Alec Nevala-Lee – Astounding: John W. Campbell, Isaac Asimov, Robert A. Heinlein, L. Ron Hubbard, and the Golden Age of Science Fiction

Alec Nevala-Lee – Astounding: John W. Campbell, Isaac Asimov, Robert A. Heinlein, L. Ron Hubbard, and the Golden Age of Science Fiction

Pairs well with Howe’s Marvel Comics: The Untold Story. This is the first proper biography of John W. Campbell, a publisher, editor, and sometimes writer during science fiction’s golden age. He was the glue that held together the various major personalities as they transitioned from fanboys to young pulp writers to major authors. Campbell mostly stayed in the background, which is why name is not well known, but he was an important figure in the genre. Asimov, Heinlein, and Hubbard also get the biographical treatment.

None of them come off well in their treatment of women, even by the standards of the time. Campbell was too hard-living for his own good, and his marriage and his life both ended before they should have. The young Asimov was shy and virginal, though by the time he reached middle age his grabby hands were so bad that even dedicated chauvinists had to give him multiple talking-tos about his behavior toward the few female fans sci-fi had at the time. Heinlein was the best of the lot, though even he had multiple marriages, including a distant and dysfunctional first marriage. He would improve his behavior and his matchmaking skills later in life. Hubbard was an all-around horrible human being, even leaving aside Scientology. He was sexually and physically abusive, and once kicked a pregnant girlfriend in the stomach with the worst of possible intentions. He was also an inveterate liar, making up both white lies and personal exaggerations even when he didn’t have to.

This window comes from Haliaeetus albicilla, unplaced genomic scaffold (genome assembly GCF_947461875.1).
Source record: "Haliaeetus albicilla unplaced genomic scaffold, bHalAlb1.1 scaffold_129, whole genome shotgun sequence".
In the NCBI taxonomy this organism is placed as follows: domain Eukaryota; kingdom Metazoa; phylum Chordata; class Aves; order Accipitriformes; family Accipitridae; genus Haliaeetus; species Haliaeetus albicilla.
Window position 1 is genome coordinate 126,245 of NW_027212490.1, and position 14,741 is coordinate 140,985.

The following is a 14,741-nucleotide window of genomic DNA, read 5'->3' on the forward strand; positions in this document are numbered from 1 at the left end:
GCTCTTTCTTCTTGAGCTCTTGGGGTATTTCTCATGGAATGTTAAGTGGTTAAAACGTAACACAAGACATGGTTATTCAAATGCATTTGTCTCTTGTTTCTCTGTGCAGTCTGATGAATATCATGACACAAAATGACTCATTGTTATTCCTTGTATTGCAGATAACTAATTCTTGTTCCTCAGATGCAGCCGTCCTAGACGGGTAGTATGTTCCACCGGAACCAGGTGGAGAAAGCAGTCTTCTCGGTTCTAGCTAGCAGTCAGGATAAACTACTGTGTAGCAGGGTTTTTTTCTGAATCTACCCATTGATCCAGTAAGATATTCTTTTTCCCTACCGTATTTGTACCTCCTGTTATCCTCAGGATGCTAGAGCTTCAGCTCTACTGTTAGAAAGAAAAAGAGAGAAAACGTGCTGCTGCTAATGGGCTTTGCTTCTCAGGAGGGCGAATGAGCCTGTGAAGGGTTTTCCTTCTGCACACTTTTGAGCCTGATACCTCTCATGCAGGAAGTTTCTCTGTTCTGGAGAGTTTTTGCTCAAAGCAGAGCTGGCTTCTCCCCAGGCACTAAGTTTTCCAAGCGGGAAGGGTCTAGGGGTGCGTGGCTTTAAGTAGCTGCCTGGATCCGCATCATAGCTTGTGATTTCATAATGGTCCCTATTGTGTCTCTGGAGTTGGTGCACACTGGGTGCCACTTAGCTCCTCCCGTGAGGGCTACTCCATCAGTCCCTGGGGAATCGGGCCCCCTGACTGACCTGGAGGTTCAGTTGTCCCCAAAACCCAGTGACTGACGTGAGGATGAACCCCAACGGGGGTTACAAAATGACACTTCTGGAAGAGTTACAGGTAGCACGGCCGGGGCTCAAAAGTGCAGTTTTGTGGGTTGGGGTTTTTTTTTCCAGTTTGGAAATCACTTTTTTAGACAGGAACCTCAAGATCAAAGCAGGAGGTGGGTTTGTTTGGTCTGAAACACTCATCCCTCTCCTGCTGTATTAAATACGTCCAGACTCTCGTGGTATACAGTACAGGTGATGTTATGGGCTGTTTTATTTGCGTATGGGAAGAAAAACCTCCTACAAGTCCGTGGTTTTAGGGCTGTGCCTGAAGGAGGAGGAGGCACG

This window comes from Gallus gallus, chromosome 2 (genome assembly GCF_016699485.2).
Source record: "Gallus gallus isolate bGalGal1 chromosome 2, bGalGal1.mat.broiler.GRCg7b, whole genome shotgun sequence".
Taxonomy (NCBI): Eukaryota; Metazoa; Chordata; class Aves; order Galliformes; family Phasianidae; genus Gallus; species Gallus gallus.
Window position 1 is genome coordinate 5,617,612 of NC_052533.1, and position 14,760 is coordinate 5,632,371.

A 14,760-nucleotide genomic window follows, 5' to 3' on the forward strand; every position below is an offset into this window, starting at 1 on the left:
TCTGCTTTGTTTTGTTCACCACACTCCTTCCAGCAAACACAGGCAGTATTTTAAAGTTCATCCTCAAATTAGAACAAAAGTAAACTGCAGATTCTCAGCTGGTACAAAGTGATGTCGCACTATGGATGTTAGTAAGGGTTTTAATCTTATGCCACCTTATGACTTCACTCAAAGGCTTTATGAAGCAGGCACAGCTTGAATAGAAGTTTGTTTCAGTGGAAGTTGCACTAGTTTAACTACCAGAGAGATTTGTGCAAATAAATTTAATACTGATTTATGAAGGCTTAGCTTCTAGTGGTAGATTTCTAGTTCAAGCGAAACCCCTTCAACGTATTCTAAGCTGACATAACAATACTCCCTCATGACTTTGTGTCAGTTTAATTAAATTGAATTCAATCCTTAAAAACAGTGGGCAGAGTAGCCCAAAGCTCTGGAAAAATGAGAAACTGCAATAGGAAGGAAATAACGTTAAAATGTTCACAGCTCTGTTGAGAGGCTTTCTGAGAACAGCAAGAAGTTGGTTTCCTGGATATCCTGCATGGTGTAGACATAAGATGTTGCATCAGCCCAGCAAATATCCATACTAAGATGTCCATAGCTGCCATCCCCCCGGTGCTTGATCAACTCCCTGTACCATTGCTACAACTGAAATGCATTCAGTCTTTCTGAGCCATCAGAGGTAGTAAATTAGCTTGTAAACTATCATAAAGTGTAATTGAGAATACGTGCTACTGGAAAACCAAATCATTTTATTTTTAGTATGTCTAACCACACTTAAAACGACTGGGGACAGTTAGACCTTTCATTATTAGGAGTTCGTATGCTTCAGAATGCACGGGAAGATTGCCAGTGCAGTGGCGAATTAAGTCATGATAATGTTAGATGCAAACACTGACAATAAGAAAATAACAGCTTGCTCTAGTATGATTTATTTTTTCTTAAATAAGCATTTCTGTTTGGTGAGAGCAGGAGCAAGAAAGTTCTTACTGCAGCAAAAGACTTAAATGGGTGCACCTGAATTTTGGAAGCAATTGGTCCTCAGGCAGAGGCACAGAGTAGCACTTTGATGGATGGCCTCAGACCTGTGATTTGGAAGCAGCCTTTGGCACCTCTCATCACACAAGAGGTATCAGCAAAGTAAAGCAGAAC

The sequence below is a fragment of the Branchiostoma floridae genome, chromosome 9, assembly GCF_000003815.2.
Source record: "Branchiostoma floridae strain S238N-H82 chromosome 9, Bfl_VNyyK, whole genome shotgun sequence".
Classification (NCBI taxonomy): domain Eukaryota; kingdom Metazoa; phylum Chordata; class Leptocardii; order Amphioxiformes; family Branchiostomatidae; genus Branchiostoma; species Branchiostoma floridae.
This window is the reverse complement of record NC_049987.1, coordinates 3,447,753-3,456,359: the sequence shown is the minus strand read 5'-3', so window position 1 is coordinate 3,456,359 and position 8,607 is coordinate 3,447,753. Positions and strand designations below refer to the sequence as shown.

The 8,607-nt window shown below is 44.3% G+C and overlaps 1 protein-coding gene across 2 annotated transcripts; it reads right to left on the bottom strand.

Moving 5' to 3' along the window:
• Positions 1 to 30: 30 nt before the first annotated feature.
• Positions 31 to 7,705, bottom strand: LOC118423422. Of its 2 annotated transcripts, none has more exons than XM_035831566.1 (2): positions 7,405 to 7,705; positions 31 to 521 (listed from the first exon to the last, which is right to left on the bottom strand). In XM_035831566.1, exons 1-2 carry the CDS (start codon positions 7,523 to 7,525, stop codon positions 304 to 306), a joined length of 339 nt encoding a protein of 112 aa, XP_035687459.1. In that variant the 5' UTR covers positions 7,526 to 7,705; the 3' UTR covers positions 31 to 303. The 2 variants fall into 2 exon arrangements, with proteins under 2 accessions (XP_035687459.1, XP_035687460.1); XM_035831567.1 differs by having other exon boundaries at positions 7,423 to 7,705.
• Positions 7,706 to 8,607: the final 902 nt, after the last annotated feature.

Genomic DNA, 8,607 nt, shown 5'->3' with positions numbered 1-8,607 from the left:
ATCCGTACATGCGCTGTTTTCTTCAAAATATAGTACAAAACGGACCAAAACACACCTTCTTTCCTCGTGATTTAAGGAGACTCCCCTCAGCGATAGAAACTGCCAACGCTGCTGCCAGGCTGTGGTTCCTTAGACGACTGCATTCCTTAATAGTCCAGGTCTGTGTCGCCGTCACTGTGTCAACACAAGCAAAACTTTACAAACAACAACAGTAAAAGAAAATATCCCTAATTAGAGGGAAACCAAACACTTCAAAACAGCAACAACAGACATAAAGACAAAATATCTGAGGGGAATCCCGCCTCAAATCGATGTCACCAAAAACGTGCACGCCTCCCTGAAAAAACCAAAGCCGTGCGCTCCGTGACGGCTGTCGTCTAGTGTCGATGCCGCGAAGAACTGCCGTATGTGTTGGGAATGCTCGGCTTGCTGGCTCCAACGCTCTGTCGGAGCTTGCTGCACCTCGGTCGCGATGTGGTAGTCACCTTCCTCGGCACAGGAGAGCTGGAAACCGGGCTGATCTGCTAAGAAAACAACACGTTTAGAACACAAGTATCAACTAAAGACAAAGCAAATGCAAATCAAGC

Science fiction didn’t have a dominant publisher or promoter the way comics did with Marvel and DC; its business model was much more individualistic, mirroring the ethos many of those authors promoted in their stories. Where Howe’s Marvel book is a story of ongoing evolution, Nevala-Lee’s story arc is more like an individual life, with youthful idealism and early success leading to excess, consequences, and a quieter final act.

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